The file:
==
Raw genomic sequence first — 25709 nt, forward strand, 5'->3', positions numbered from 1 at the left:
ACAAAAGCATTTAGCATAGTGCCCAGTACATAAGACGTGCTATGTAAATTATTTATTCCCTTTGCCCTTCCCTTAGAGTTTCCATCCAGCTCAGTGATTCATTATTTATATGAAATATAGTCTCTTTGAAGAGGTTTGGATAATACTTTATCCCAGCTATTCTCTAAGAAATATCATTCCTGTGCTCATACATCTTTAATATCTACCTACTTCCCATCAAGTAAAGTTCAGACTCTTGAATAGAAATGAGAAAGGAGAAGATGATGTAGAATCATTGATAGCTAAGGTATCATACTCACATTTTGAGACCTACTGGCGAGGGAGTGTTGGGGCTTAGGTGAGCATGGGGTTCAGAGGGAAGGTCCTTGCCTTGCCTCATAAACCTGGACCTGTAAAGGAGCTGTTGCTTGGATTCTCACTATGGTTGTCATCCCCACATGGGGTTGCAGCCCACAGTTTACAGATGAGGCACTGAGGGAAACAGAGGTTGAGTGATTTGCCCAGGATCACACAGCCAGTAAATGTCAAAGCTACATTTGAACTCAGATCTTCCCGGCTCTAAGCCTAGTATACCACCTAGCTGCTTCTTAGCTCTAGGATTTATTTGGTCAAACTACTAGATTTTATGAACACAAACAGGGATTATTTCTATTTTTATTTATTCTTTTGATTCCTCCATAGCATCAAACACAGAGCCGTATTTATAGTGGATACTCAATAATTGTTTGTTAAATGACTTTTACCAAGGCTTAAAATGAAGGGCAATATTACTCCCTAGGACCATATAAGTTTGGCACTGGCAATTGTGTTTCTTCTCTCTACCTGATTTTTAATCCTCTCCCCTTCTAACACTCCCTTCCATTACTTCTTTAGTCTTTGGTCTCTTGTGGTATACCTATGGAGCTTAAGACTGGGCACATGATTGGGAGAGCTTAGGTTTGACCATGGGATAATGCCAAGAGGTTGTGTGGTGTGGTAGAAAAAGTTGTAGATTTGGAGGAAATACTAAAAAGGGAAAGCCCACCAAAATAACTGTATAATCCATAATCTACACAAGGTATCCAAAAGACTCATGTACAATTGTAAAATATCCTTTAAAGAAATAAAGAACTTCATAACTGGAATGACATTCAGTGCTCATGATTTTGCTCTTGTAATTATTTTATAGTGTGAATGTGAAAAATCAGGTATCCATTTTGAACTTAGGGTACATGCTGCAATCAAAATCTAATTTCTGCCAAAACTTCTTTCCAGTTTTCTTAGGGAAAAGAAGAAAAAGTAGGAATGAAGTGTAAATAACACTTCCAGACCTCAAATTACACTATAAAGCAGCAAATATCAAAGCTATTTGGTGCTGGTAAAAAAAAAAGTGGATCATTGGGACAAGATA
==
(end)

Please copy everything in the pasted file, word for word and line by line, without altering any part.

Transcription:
Raw genomic sequence first — 25709 nt, forward strand, 5'->3', positions numbered from 1 at the left:
ACAAAAGCATTTAGCATAGTGCCCAGTACATAAGACGTGCTATGTAAATTATTTATTCCCTTTGCCCTTCCCTTAGAGTTTCCATCCAGCTCAGTGATTCATTATTTATATGAAATATAGTCTCTTTGAAGAGGTTTGGATAATACTTTATCCCAGCTATTCTCTAAGAAATATCATTCCTGTGCTCATACATCTTTAATATCTACCTACTTCCCATCAAGTAAAGTTCAGACTCTTGAATAGAAATGAGAAAGGAGAAGATGATGTAGAATCATTGATAGCTAAGGTATCATACTCACATTTTGAGACCTACTGGCGAGGGAGTGTTGGGGCTTAGGTGAGCATGGGGTTCAGAGGGAAGGTCCTTGCCTTGCCTCATAAACCTGGACCTGTAAAGGAGCTGTTGCTTGGATTCTCACTATGGTTGTCATCCCCACATGGGGTTGCAGCCCACAGTTTACAGATGAGGCACTGAGGGAAACAGAGGTTGAGTGATTTGCCCAGGATCACACAGCCAGTAAATGTCAAAGCTACATTTGAACTCAGATCTTCCCGGCTCTAAGCCTAGTATACCACCTAGCTGCTTCTTAGCTCTAGGATTTATTTGGTCAAACTACTAGATTTTATGAACACAAACAGGGATTATTTCTATTTTTATTTATTCTTTTGATTCCTCCATAGCATCAAACACAGAGCCGTATTTATAGTGGATACTCAATAATTGTTTGTTAAATGACTTTTACCAAGGCTTAAAATGAAGGGCAATATTACTCCCTAGGACCATATAAGTTTGGCACTGGCAATTGTGTTTCTTCTCTCTACCTGATTTTTAATCCTCTCCCCTTCTAACACTCCCTTCCATTACTTCTTTAGTCTTTGGTCTCTTGTGGTATACCTATGGAGCTTAAGACTGGGCACATGATTGGGAGAGCTTAGGTTTGACCATGGGATAATGCCAAGAGGTTGTGTGGTGTGGTAGAAAAAGTTGTAGATTTGGAGGAAATACTAAAAAGGGAAAGCCCACCAAAATAACTGTATAATCCATAATCTACACAAGGTATCCAAAAGACTCATGTACAATTGTAAAATATCCTTTAAAGAAATAAAGAACTTCATAACTGGAATGACATTCAGTGCTCATGATTTTGCTCTTGTAATTATTTTATAGTGTGAATGTGAAAAATCAGGTATCCATTTTGAACTTAGGGTACATGCTGCAATCAAAATCTAATTTCTGCCAAAACTTCTTTCCAGTTTTCTTAGGGAAAAGAAGAAAAAGTAGGAATGAAGTGTAAATAACACTTCCAGACCTCAAATTACACTATAAAGCAGCAAATATCAAAGCTATTTGGTGCTGGTAAAAAAAAAAGTGGATCATTGGGACAAGATA